Example: Tom Ford And Gucci
Consider this example from the world of fashion. In the 1990s, Gucci designer Tom Ford redefined what a fashion show was, and how a fashion designer communicated with the mass audience who would eventually be buying his products. He anticipated how the previously “members only” fashion world was going mainstream, and created decadent runway shows and boldly sexual advertising that spoke directly to the end consumer. In the mid-’90s, turning a somewhat dusty fashion house into a global megabrand was success, and the maximum exposure equated to maximum sales.
Of course, you can’t assume that things will stay the same in any industry. When Ford returned to fashion in 2010 after a hiatus he asked the same question: “How do I keep people really, really wanting this?” but came up with totally different answer. During his tenure at Gucci he changed the fundamental assumption of success by challenging fashion’s exclusivity. He created an assumption that fashion was instantaneously accessible. Anyone who wanted to see or experience high fashion could. That definition of success ultimately eroded any sense of exclusivity, however. Ford’s first fashion show under his own name was a bold statement about making fashion exclusive again. His presentation had 100 invited guests, no cameras or bloggers allowed, and celebrities like Beyoncé modeling. Ford flipped the switch and completely reversed the goal posts. Rather than courting publicity and seeking maximum exposure, he shunned it. By minimizing access he maximized impact. This paid off in early spring 2011, when every major fashion magazine ran editorials and interviews about him and his collection.
The point is that you need to understand that while your core mission may stay the same, the way you define success in achieving it may change. In Tom Ford’s case he considered how to get to his end customer, the woman who was really buying his clothes. The first wave meant selling to buyers, the second meant opening up the experience to include everybody who wanted to be part of it. And the third was realizing that the definitions of success had to change, and that to reclaim a sense of luxury he had to exclude just about everybody. All these tactics are in pursuit of the same goal: a luxurious, in-demand brand with high status recognition and sales to match. The approaches are simply different definitions of success when it comes to building a brand and customer loyalty.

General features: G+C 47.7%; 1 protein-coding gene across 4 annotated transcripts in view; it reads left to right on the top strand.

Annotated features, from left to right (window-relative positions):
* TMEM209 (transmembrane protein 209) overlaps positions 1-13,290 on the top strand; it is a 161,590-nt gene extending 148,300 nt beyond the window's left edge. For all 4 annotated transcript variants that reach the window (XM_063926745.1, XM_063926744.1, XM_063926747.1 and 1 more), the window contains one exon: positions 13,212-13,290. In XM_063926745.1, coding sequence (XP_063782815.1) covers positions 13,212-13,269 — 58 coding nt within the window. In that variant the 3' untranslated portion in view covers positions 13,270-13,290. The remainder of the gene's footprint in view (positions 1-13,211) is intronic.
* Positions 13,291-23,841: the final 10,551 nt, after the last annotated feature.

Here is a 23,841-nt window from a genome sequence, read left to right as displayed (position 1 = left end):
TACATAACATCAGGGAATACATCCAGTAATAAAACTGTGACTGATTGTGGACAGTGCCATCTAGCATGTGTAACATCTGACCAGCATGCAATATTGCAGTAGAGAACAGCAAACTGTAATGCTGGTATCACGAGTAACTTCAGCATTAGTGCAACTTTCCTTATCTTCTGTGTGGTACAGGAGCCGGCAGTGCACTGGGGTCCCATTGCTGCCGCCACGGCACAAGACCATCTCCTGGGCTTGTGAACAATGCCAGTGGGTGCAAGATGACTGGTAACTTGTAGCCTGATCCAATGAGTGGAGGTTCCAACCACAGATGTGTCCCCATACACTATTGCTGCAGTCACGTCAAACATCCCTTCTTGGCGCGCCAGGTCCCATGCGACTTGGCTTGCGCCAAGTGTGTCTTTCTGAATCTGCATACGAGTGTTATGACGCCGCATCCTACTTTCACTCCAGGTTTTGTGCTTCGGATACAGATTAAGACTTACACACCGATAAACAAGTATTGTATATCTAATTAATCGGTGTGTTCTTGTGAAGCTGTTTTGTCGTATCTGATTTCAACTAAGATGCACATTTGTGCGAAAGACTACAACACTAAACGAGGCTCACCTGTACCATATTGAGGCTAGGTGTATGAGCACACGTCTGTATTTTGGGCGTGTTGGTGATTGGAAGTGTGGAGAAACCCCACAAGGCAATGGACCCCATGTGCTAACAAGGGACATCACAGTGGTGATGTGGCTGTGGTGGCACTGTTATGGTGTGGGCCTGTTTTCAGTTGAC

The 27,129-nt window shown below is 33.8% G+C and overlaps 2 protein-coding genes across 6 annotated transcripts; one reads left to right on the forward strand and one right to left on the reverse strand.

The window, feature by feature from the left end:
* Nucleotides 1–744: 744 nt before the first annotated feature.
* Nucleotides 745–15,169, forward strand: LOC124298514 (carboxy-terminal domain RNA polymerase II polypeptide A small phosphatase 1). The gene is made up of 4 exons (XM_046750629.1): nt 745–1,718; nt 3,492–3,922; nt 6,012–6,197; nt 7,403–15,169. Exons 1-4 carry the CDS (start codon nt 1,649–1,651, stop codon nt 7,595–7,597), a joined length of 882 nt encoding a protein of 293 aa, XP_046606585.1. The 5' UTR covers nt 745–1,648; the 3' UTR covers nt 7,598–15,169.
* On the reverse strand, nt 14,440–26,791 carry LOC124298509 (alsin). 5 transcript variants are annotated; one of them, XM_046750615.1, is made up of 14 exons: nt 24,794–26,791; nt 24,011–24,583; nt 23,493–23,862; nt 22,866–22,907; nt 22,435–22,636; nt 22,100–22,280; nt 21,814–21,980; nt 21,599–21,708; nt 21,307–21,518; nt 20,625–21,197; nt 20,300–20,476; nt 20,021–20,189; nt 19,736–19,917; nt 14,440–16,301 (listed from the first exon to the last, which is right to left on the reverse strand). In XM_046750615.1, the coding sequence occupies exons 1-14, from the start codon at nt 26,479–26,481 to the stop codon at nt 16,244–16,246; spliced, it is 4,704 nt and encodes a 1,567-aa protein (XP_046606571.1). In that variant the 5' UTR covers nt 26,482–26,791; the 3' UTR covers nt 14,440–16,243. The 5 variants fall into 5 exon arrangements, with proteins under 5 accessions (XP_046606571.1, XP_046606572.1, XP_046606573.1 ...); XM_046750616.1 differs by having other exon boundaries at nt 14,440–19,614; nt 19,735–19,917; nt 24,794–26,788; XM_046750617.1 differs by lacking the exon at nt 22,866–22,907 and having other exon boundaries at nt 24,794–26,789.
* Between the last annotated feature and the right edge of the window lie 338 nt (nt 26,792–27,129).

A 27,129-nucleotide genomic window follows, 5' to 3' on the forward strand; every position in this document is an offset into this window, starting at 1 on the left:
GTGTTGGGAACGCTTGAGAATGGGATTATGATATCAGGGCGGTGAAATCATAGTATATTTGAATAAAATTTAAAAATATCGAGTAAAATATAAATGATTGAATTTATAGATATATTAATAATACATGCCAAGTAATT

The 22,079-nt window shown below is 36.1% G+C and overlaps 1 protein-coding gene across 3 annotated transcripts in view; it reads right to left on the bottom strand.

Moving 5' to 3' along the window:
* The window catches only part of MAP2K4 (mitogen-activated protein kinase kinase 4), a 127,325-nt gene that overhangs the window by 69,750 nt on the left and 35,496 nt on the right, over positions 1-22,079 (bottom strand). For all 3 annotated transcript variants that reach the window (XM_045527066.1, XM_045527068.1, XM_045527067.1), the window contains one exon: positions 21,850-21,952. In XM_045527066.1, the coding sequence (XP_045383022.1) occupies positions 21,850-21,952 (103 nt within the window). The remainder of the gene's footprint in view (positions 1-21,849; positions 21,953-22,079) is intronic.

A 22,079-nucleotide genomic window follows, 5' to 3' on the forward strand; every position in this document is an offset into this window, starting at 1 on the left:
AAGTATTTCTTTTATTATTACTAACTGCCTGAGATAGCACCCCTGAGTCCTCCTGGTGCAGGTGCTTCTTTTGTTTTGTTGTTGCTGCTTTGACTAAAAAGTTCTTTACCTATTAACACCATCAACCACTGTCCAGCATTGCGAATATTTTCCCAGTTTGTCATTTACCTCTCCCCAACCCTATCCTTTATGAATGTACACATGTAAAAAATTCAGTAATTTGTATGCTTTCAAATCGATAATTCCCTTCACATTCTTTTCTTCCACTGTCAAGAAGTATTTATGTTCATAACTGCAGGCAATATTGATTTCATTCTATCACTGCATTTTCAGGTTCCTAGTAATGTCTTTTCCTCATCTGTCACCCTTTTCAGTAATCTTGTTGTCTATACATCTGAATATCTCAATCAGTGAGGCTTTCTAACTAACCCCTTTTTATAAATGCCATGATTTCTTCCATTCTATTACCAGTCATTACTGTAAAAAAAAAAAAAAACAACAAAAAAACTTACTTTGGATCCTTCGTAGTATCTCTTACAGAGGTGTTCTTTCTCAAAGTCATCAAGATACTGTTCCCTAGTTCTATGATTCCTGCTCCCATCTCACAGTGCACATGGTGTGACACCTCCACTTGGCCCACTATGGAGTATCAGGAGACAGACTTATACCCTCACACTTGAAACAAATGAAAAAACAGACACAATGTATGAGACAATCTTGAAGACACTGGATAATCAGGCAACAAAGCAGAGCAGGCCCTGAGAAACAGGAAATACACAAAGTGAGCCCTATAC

Overcome Corporate Antibodies
You may think corporate antibodies are being needlessly conservative, but they believe they are keeping the company safe. This is especially true when you’re standing on the other side of the desk from an antibody, and they’ve just shot down your idea. The reality is that the antibodies believe that they are working in the best interests of their employer and their customers. They believe that they are serving as gatekeepers, and are the last line of defense against people or ideas that might damage the organization. To get them on your side, you need to convince them you aren’t a threat and that your idea is actually aligned and complementary to their ideals. When they start to see your idea as a “good change” with a clear path to success rather than a “bad change” or an experiment, then you stand a chance of winning them over.